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March 22, 2014

A Different Take on Ashtanga Yoga. ~ William F. Sands

yamas niyamas yoga patanjali

Discussing Ashtanga Yoga in general terms can be tricky.

There are significant differences in its programs and instructions, usually based upon the teachers’ training, background and preferences. Nonetheless, most Ashtanga Yoga practices draw their foundational principles from the Patanjali Yoga Sutra, a Sanskrit text generally regarded as the source of Yoga philosophy.

Maharishi Mahesh Yogi interprets the Yoga Sutras uniquely, apparently contradicting many assumptions underlying modern Ashtanga Yoga practices.

Ashtanga Yoga today

The Yoga Sutras describe eight (ashta) limbs (anga) of yoga (ashta + anga = ashtanga). Most commentators feel that these include four external cleansing practices (yama, niyama, asana and pranayama), three practices for “internal cleansing” (pratyahara, dharana and dhyan), and samadhi, most commonly understood as the experience of the inner Self.

Practices usually consist of a vigorous, athletic series of asanas (yoga postures) along with various pranayamas (yogic breathing exercises) to cleanse the body and build flexibility, stamina and strength. In addition, many practices at least nod toward behavioral purification practices that are also derived from the eight limbs. One might, for instance, be encouraged to always speak the truth (satya — one of the five yamas), to maintain an attitude of non-violence (ahimsa — also one of the five yamas), and to control greed by minimizing (or even eliminating) extraneous possessions (aparigraha). These practices are thought to lead to yoga, though what that means is subject to differing interpretations.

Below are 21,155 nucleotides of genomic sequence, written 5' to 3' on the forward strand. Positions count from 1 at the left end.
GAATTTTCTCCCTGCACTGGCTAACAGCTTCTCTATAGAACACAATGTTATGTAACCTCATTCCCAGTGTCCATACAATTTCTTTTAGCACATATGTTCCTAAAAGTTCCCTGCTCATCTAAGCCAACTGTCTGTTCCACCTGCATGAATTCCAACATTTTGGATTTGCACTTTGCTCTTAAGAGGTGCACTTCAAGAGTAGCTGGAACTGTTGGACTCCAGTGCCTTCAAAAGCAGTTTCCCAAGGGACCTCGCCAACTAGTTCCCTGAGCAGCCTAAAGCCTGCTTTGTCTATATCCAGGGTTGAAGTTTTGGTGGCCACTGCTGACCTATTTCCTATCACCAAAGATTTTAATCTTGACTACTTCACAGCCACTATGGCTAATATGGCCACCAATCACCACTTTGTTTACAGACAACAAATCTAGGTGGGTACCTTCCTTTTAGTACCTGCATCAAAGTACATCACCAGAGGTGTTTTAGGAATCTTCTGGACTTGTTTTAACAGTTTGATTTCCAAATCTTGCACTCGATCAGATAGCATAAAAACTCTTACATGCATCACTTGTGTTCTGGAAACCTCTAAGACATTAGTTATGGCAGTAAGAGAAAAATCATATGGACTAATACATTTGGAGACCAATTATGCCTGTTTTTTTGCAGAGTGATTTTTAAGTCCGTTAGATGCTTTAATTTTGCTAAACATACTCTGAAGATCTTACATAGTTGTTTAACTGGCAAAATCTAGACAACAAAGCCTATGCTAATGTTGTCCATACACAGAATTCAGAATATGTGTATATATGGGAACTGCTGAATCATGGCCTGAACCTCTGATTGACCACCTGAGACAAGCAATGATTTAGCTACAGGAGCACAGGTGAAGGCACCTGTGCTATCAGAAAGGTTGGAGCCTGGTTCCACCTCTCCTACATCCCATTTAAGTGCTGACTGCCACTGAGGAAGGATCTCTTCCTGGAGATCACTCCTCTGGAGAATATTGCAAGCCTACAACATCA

Maharishi, however, holds that the Yoga Sutra does not advocate a practice—it is not a how-to manual for students wishing to pursue yoga. Rather, in his view it is a description of the state of yoga. To understand Maharishi’s interpretation we need to first consider his definition of yoga, principally regarding the distinction between state of yoga and path of yoga.

The state of yoga

The second sutra of the Yoga Sutra defines yoga as follows: Yogash chitta-vritti-nirodhah. Normally, yoga in this context is taken as a practice—part of the so-called path of yoga—and thus the sutra is usually translated something like: Yoga is the restriction of the modifications of the mind, clearly suggesting a practice for attaining a quieter, more peaceful state by inhibiting mental activity. Maharishi, however, disagrees, holding that a better translation is: Yoga is the complete settling of the activity of the mind.

It’s a subtle distinction, but monumental in its implications, for Maharishi is suggesting that the yoga of the Yoga Sutras is the goal and not the path — it’s not something that you do (like restraining the mind’s activities), it’s a state of inner awareness that you experience.

Maharishi defines this inner state of yoga, the goal of yoga practice, as the experience of a transcendental field of pure intelligence, found deep within; it is an infinite “ocean” of creativity, intelligence, happiness, and peace, our inner Self. In the Upanishads this infinitely blissful intelligence is often called Atma, and when we experience it we are enjoying yoga—the union of our individual intelligence with the cosmic inner Self.